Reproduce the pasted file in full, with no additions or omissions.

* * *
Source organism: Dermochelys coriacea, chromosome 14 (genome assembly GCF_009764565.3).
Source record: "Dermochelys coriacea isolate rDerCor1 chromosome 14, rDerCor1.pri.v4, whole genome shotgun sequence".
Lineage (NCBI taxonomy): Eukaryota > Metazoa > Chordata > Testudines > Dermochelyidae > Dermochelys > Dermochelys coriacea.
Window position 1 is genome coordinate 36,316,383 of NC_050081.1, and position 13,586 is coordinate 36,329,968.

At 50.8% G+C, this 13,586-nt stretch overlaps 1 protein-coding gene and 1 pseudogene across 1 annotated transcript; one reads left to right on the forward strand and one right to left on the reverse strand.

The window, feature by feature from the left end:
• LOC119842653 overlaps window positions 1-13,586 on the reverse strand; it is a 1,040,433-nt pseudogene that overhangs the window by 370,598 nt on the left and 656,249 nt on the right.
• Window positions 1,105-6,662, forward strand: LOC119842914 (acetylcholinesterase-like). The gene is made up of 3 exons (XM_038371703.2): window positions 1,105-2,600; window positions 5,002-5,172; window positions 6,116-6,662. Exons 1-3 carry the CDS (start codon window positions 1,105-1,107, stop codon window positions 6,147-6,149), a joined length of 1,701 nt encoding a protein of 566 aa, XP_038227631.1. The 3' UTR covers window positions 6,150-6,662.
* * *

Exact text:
Source organism: Dermochelys coriacea, chromosome 14 (genome assembly GCF_009764565.3).
Source record: "Dermochelys coriacea isolate rDerCor1 chromosome 14, rDerCor1.pri.v4, whole genome shotgun sequence".
Lineage (NCBI taxonomy): Eukaryota > Metazoa > Chordata > Testudines > Dermochelyidae > Dermochelys > Dermochelys coriacea.
Window position 1 is genome coordinate 36,316,383 of NC_050081.1, and position 13,586 is coordinate 36,329,968.

At 50.8% G+C, this 13,586-nt stretch overlaps 1 protein-coding gene and 1 pseudogene across 1 annotated transcript; one reads left to right on the forward strand and one right to left on the reverse strand.

The window, feature by feature from the left end:
• LOC119842653 overlaps window positions 1-13,586 on the reverse strand; it is a 1,040,433-nt pseudogene that overhangs the window by 370,598 nt on the left and 656,249 nt on the right.
• Window positions 1,105-6,662, forward strand: LOC119842914 (acetylcholinesterase-like). The gene is made up of 3 exons (XM_038371703.2): window positions 1,105-2,600; window positions 5,002-5,172; window positions 6,116-6,662. Exons 1-3 carry the CDS (start codon window positions 1,105-1,107, stop codon window positions 6,147-6,149), a joined length of 1,701 nt encoding a protein of 566 aa, XP_038227631.1. The 3' UTR covers window positions 6,150-6,662.